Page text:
The Federal Trade Commission (FTC) has been an active gatekeeper when it comes to children's privacy. Since 2000, the Commission has brought more than two dozen complaints against online operators under the Children's Online Privacy Protection Rule (COPPA Rule), which requires that "verifiable parental consent" be obtained by "covered operators" before they can collect any personal information from a child.
In 2013, the FTC amended the COPPA Rule, adding video, audio, and images to its definition of "personal information." However, the amended Rule triggered questions about "whether the practice of collecting audio files that contain a child's voice, immediately converting the audio to text, and deleting the file containing the voice recording triggers COPPA's requirements."
Increasingly, voice is replacing written words in online searches or when individuals -including children - give commands to connected devices or apps. Recognizing this, the FTC released a new policy enforcement statement that makes clear the Commission "will not take action against an operator for not obtaining parental consent before collecting the audio file with a child's voice when it is collected solely as a replacement of written words, such as to perform a search or to fulfill a verbal instruction or request - as long as it is held for a brief time and only for that purpose."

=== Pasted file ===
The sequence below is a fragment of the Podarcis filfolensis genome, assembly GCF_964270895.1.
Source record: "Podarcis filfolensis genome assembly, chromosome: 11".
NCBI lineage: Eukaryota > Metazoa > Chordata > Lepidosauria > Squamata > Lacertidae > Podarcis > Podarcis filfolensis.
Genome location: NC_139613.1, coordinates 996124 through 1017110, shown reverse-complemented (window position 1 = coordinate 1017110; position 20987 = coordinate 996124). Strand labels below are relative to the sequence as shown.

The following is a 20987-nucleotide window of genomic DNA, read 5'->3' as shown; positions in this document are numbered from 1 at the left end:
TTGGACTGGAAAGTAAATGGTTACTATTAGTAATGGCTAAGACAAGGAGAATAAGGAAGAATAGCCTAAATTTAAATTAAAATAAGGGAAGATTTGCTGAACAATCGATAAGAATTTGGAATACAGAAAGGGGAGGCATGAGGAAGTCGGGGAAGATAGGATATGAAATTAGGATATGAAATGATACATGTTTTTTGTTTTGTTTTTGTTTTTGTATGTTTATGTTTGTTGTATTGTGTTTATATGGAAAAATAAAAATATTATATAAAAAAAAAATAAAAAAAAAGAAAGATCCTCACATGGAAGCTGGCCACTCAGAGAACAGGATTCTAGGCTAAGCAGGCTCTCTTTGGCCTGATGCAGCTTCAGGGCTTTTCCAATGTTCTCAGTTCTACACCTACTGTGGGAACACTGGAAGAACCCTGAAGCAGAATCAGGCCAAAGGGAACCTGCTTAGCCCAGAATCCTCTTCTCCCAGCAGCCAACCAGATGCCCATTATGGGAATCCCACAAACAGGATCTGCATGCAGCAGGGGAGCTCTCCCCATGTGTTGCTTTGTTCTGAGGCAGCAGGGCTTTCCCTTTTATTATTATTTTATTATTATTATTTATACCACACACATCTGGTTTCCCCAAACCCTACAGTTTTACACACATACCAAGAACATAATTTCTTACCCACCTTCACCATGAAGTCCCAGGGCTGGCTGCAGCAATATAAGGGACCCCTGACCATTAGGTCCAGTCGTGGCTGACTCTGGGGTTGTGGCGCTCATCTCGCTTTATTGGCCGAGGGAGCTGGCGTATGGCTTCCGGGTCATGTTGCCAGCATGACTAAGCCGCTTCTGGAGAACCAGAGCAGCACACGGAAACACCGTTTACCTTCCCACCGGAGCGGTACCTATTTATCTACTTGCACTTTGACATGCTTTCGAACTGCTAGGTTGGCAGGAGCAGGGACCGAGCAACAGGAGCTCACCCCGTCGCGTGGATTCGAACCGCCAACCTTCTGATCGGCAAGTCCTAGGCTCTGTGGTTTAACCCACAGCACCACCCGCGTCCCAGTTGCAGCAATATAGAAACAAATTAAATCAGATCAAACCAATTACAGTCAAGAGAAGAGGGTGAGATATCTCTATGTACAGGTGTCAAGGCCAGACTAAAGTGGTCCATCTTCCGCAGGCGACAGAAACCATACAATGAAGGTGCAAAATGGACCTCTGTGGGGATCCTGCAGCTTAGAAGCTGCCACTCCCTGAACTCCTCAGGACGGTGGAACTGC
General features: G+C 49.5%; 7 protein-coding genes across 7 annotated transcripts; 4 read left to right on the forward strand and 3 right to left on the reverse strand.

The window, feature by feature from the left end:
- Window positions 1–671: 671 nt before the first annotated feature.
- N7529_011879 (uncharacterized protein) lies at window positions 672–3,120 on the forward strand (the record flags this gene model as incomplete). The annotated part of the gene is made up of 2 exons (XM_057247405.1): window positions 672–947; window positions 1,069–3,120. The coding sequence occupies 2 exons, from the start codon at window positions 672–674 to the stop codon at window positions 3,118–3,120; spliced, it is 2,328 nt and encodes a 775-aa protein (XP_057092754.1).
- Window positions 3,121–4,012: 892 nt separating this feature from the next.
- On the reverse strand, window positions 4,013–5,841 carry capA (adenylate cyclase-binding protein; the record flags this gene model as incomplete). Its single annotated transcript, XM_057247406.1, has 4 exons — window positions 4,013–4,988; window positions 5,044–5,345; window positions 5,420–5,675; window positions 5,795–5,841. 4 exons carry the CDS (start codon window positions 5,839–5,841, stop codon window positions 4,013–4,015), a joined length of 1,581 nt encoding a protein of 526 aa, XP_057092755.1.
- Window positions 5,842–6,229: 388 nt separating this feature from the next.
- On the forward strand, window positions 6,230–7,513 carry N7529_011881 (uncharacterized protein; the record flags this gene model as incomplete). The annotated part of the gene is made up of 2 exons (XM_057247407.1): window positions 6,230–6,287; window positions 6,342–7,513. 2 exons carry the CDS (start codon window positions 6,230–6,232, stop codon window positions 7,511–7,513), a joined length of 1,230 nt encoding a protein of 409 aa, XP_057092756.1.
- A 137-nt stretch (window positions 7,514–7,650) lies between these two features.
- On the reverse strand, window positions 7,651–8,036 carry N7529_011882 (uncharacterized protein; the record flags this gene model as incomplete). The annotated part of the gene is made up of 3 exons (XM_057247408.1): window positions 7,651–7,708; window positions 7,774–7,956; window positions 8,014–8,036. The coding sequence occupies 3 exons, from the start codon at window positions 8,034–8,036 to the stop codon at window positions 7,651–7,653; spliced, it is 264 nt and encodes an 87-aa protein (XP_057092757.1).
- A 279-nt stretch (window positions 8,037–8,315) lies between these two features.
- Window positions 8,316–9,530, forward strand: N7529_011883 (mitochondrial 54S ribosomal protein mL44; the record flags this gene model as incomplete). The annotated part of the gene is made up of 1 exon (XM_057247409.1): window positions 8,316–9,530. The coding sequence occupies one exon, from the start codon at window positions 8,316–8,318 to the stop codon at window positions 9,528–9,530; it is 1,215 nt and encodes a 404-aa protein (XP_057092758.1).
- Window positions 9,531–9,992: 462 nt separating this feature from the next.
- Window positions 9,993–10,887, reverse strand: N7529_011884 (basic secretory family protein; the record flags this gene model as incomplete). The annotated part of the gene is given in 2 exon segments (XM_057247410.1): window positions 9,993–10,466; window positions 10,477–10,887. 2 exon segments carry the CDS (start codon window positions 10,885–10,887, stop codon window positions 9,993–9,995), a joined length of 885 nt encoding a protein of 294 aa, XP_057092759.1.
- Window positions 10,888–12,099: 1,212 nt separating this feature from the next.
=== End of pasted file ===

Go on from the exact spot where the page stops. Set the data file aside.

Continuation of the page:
Thus, while the collection of voice data constitutes "collection" of personal information from a child under the COPPA Rule, and is not otherwise subject to an express exception to COPPA's parental consent requirement, the FTC's enforcement policy guidance provides a welcome dose of common sense. The FTC will exercise enforcement discretion when operators of websites and services collect personal information from children in specific, limited circumstances. The policy covers only those situations where "the audio file is used 'solely as a replacement of written words'" and "(a) it is used only for that purpose (running a search, fulfilling an instruction) and (b) it is held only for a brief period of time." It will not apply if the operator or manufacturer requests "information that would otherwise be viewed as personal, such as the child's name." Covered operators must also make clear in their privacy policies how they will collect, store and delete audio files.
The FTC's new guidance is a good example of how to take a commonsense approach to the real-world implications of COPPA's parental consent requirement. The temporary nature of the voice-command technology relied on by many operators convinced FTC of the wisdom of using enforcement discretion to create a narrow exception to strict reliance on pre-collection verifiable parental consent. Furthermore, the FTC guidance demonstrates that where children's personal information is not at risk, regulators can agree to minimize the burden on both operators and parents while making IoT products available to children in a privacy-safe way.